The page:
ISSN:
1432-2250

Source:
Springer Online Journal Archives 1860-2000

Topics:
Mechanical Engineering, Materials Science, Production Engineering, Mining and Metallurgy, Traffic Engineering, Precision Mechanics
,
Physics

Notes:
Abstract. The steady primary instability of Görtler vortices developing along a curved Blasius boundary layer subject to spanwise system rotation is analysed through linear and nonlinear approaches, to clarify issues of vortex growth and wavelength selection, and to pave the way to further secondary instability studies. A linear marching stability analysis is carried out for a range of rotation numbers, to yield the (predictable) result that positive rotation, that is rotation in the sense of the basic flow, enhances the vortex development, while negative rotation dampens the vortices. Comparisons are also made with local, nonparallel linear stability results (Zebib and Bottaro, 1993) to demonstrate how the local theory overestimates vortex growth. The linear marching code is then used as a tool to predict wavelength selection of vortices, based on a criterion of maximum linear amplification. Nonlinear finite volume numerical simulations are performed for a series of spanwise wave numbers and rotation numbers. It is shown that energy growths of linear marching solutions coincide with those of nonlinear spatially developing flows up to fairly large disturbance amplitudes. The perturbation energy saturates at some downstream position at a level which seems to be independent of rotation, but that increases with the spanwise wavelength. Nonlinear simulations performed in a long (along the span) cross section, under conditions of random inflow disturbances, demonstrate that: (i) vortices are randomly spaced and at different stages of growth in each cross section; (ii) “upright” vortices are the exception in a universe of irregular structures; (iii) the average nonlinear wavelengths for different inlet random noises are close to those of maximum growth from the linear theory; (iv) perturbation energies decrease initially in a linear filtering phase (which does not depend on rotation, but is a function of the inlet noise distribution) until coherent patches of vorticity near the wall emerge and can be amplified by the instability mechanism; (v) the linear filter represents the receptivity of the flow: any random noise, no matter how strong, organizes itself linearly before subsequent growth can take place; (vi) the Görtler number, by itself, is not sufficient to define the state of development of a vortical flow, but should be coupled to a receptivity parameter; (vii) randomly excited Görtler vortices resemble and scale like coherent structures of turbulent boundary layers.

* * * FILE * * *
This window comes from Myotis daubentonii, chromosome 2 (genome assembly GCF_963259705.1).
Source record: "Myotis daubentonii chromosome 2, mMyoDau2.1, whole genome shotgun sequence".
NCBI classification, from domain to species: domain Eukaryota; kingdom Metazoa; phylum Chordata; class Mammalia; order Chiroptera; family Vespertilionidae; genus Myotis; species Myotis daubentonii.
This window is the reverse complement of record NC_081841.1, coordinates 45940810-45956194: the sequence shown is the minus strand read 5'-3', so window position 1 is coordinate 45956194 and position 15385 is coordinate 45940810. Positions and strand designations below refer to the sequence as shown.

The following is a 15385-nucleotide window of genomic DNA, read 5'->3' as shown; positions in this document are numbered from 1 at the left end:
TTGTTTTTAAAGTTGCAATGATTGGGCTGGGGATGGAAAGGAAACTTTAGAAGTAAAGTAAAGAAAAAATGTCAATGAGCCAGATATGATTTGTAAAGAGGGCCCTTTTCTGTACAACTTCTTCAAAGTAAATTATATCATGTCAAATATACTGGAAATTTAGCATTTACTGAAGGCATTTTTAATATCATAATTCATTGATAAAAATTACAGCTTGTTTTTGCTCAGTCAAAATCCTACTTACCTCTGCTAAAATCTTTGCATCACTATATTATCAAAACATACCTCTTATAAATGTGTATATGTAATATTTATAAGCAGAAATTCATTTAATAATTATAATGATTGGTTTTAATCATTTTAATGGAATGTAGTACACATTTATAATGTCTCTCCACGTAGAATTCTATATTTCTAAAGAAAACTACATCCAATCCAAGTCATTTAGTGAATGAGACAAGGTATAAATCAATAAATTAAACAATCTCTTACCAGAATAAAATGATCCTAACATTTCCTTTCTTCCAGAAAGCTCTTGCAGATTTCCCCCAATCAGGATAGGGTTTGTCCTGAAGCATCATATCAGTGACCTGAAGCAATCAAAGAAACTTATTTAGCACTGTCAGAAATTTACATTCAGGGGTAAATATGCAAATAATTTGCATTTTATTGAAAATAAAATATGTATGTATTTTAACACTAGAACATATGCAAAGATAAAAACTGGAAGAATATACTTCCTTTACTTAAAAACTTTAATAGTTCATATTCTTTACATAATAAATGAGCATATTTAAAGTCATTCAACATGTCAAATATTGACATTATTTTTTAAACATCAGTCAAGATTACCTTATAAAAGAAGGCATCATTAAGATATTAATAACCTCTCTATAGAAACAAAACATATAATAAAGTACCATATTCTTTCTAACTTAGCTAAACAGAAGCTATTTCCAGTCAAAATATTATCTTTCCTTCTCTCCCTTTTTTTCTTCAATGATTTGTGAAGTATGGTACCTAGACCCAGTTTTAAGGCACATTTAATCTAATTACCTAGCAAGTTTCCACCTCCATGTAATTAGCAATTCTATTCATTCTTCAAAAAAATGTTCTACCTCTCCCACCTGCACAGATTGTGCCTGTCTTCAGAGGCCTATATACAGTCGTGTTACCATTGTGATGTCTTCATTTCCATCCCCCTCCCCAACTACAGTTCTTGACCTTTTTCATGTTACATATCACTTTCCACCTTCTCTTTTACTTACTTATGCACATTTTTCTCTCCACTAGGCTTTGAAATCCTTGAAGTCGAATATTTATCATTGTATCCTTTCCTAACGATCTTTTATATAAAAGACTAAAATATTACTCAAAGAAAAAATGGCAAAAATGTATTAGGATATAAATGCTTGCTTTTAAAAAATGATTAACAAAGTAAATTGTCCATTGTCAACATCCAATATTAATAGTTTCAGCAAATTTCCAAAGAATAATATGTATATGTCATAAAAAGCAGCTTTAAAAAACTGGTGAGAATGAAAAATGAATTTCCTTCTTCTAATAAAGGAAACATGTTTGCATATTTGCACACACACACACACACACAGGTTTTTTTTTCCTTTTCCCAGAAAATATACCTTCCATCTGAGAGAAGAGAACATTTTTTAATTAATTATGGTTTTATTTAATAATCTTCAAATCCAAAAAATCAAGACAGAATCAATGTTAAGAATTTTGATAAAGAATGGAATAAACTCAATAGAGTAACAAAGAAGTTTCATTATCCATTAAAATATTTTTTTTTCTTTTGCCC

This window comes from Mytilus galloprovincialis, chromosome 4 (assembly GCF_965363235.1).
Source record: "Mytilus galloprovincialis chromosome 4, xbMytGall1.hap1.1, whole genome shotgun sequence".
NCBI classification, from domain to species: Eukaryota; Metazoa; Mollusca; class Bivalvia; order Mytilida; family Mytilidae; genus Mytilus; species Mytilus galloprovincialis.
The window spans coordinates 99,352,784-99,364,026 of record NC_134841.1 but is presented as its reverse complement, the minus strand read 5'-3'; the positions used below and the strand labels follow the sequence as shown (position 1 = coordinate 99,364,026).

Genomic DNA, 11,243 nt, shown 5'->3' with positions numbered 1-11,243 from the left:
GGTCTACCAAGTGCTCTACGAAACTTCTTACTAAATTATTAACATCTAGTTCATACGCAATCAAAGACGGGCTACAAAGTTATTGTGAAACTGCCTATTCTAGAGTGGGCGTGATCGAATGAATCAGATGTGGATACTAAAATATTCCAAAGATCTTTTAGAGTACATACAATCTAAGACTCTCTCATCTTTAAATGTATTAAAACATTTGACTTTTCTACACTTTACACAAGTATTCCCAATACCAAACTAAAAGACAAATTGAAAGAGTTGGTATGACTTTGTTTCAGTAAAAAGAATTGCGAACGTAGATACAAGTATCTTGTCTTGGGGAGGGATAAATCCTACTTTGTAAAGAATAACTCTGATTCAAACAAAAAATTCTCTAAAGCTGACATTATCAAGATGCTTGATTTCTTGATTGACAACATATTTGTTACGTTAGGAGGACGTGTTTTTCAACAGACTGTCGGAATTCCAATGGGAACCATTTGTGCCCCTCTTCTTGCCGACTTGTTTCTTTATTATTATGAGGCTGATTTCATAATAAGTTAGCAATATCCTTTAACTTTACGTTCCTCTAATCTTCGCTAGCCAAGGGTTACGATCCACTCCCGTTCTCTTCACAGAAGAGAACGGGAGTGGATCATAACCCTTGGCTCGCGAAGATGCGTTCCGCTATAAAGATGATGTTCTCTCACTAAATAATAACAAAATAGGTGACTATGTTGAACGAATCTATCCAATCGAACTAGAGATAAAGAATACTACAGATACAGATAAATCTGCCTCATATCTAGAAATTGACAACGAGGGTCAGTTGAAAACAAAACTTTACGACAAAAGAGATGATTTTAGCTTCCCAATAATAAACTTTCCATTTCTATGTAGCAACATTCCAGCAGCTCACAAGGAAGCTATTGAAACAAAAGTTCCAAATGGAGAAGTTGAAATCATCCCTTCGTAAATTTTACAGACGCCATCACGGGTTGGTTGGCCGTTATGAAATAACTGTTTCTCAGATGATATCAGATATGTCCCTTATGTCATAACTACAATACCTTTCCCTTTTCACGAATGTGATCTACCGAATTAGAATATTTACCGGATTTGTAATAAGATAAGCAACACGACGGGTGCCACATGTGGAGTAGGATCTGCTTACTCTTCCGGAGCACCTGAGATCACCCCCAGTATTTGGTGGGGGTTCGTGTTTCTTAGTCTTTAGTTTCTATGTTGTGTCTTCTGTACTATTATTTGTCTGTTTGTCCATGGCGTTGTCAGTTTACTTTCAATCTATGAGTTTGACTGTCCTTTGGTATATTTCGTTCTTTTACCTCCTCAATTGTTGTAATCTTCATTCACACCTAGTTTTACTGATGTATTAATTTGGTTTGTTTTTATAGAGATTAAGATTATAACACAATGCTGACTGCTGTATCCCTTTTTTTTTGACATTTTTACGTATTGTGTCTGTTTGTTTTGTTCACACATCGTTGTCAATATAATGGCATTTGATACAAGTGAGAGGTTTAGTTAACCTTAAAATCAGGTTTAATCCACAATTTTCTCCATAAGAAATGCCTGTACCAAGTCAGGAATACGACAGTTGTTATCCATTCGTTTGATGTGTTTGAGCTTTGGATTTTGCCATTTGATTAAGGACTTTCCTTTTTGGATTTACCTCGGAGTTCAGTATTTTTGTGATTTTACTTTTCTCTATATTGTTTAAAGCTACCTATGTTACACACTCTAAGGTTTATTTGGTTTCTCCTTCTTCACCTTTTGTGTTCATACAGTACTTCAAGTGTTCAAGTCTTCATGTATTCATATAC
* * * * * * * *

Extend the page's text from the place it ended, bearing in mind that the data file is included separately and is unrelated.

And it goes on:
Type of Medium:
Electronic Resource

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